Gastrointestinal stromal tumors (GISTs) are rare mesenchymal neoplasms that can appear throughout the gastrointestinal system, although they are most prevalent in the stomach (50%-60% of cases) and small intestine (30%-40% of cases), with the esophagus and colorectum being the most uncommon locations.1

GISTs are formed as a result of genetic alterations in 1 or more genes. A mutation in the KIT gene is responsible for about 80% of cases, while a mutation in the PDGFRA gene is responsible for approximately 10% of cases. The remaining 10% are wild-type due to the lack of mutations in either of these genes. Mutations in the KIT and PDGFRA genes have been linked to both familial and sporadic GISTs. These mutations result in proteins and signaling pathways that are always activated, therefore increasing cell proliferation and survival and leading to tumor growth.2

These tumors may be benign or cancerous, although all GISTs have the potential to become malignant and metastasize. In patients with GISTs, contrast-enhanced computed tomography (CT) is the preferred imaging modality for preoperative diagnosis, staging, postoperative follow-up, and therapy response evaluation.3 Nevertheless, predicting the behavior of GISTs in clinical practice is difficult.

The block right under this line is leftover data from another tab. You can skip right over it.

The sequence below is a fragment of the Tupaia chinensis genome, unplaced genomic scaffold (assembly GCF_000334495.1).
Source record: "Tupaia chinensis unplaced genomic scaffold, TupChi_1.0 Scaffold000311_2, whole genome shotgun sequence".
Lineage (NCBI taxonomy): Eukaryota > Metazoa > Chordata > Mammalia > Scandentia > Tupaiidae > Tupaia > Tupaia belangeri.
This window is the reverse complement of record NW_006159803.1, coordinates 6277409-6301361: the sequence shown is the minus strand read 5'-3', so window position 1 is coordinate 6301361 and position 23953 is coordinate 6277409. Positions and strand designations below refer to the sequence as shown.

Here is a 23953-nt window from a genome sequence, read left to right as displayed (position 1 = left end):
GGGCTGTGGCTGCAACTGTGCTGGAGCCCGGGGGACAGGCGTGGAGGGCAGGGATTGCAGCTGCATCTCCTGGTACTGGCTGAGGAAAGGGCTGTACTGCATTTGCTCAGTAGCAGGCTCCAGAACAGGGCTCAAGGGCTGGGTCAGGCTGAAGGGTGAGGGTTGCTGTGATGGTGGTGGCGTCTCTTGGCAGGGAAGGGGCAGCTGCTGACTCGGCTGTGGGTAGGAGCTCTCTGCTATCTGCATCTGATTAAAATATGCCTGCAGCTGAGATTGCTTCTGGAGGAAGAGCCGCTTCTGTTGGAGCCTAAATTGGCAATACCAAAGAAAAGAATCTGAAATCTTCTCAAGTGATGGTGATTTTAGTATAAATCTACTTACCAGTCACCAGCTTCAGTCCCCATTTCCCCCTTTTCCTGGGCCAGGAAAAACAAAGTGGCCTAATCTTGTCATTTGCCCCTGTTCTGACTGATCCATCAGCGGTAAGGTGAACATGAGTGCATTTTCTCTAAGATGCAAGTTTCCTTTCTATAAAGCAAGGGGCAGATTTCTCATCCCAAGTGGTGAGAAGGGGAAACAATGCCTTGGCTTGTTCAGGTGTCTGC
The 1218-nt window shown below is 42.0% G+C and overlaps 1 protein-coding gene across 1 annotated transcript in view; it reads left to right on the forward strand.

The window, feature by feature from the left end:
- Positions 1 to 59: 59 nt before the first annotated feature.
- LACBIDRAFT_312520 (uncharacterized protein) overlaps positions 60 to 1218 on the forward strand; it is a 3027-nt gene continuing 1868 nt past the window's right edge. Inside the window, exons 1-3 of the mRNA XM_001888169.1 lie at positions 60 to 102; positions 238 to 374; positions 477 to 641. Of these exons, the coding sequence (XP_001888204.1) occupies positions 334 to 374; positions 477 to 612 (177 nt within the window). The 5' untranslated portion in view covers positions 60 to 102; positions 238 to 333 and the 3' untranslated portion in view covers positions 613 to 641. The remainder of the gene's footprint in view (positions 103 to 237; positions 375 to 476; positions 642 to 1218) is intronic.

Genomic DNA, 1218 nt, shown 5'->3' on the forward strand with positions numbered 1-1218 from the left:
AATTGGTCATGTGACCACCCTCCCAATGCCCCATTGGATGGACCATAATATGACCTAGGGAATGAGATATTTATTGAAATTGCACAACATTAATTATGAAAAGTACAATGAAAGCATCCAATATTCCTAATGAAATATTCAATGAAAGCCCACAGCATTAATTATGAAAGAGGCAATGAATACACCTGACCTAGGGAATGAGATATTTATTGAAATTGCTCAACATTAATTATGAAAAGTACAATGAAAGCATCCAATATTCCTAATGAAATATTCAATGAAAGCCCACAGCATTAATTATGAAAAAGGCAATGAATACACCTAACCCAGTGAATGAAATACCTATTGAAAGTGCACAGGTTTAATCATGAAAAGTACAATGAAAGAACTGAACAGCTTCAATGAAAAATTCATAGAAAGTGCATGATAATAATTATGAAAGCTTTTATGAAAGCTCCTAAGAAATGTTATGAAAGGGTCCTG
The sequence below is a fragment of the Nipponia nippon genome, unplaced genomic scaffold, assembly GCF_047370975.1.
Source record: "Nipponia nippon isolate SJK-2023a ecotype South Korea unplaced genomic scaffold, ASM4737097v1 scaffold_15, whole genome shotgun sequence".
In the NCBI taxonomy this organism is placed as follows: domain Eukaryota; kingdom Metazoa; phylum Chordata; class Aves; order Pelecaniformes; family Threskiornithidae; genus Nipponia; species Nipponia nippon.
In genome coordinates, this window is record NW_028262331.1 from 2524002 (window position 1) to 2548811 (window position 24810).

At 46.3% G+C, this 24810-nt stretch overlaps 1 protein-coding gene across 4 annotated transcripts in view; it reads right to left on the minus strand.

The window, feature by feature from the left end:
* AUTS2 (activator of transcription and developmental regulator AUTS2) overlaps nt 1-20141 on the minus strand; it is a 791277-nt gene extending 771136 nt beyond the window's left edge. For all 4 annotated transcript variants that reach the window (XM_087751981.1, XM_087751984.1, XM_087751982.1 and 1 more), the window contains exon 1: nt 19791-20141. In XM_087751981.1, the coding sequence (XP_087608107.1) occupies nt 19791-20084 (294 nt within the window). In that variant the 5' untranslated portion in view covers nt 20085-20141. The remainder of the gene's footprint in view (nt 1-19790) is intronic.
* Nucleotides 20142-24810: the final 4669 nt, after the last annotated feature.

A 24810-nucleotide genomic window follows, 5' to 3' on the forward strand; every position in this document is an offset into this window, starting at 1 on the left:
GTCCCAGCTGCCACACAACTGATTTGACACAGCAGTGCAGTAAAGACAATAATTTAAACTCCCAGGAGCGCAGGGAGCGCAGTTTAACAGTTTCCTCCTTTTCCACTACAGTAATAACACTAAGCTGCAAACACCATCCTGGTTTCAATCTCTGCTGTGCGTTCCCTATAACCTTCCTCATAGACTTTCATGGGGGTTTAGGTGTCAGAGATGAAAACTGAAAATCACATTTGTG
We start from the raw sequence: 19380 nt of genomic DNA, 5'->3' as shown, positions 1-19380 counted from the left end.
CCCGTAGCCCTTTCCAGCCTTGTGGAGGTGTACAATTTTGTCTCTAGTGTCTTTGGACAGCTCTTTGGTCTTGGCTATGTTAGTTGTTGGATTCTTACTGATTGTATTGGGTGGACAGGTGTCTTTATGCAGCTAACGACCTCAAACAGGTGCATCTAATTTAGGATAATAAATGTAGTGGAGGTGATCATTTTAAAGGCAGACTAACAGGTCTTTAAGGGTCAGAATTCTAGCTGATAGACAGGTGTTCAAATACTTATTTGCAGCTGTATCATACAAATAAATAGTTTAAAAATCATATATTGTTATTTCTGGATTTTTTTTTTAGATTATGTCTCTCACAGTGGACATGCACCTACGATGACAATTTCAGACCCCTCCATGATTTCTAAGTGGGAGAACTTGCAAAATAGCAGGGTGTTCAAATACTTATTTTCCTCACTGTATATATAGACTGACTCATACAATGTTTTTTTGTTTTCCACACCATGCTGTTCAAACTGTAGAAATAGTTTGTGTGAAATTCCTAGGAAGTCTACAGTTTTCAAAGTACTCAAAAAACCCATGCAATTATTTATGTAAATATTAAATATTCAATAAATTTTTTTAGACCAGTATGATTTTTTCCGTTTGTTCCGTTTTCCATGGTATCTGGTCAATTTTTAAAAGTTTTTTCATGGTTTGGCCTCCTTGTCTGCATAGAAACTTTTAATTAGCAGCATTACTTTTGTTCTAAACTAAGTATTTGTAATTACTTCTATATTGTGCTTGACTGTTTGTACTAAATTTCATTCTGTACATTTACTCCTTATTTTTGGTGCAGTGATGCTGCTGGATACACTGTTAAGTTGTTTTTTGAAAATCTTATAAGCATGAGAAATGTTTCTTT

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Radiomics is a technique that uses data-characterization algorithms to extract a vast number of characteristics from medical images. These features, known as radiomic features, have the ability to reveal tumoral patterns and characteristics that the naked eye cannot detect.4

Radiomics analysis is a multistep procedure that begins with image acquisition and progresses through lesion segmentation, feature extraction, feature selection and reduction, predictive model construction, and ultimately validation and clinical interpretation of the results. Image data is provided by radiological modalities such as CT, magnetic resonance imaging (MRI), positron emission tomography (PET)/CT, and even PET/MRI. The extracted raw data volumes are utilized to identify distinct pixel/voxel properties using extraction tools.5